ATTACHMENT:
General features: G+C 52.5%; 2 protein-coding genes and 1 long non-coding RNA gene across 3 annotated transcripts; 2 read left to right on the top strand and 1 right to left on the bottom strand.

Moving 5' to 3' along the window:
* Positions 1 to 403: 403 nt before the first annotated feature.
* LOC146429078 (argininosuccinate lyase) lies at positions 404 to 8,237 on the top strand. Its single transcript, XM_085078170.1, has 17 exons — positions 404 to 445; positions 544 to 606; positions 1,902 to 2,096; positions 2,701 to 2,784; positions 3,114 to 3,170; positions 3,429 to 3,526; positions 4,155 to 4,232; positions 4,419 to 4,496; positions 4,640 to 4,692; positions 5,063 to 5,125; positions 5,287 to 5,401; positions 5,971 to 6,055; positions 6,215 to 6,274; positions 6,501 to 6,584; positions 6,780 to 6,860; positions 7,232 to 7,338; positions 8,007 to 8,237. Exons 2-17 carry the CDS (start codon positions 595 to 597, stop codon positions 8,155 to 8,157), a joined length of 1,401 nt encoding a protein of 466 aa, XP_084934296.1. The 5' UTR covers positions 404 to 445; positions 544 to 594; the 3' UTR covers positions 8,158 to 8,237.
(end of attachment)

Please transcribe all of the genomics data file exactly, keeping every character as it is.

General features: G+C 52.5%; 2 protein-coding genes and 1 long non-coding RNA gene across 3 annotated transcripts; 2 read left to right on the top strand and 1 right to left on the bottom strand.

Moving 5' to 3' along the window:
* Positions 1 to 403: 403 nt before the first annotated feature.
* LOC146429078 (argininosuccinate lyase) lies at positions 404 to 8,237 on the top strand. Its single transcript, XM_085078170.1, has 17 exons — positions 404 to 445; positions 544 to 606; positions 1,902 to 2,096; positions 2,701 to 2,784; positions 3,114 to 3,170; positions 3,429 to 3,526; positions 4,155 to 4,232; positions 4,419 to 4,496; positions 4,640 to 4,692; positions 5,063 to 5,125; positions 5,287 to 5,401; positions 5,971 to 6,055; positions 6,215 to 6,274; positions 6,501 to 6,584; positions 6,780 to 6,860; positions 7,232 to 7,338; positions 8,007 to 8,237. Exons 2-17 carry the CDS (start codon positions 595 to 597, stop codon positions 8,155 to 8,157), a joined length of 1,401 nt encoding a protein of 466 aa, XP_084934296.1. The 5' UTR covers positions 404 to 445; positions 544 to 594; the 3' UTR covers positions 8,158 to 8,237.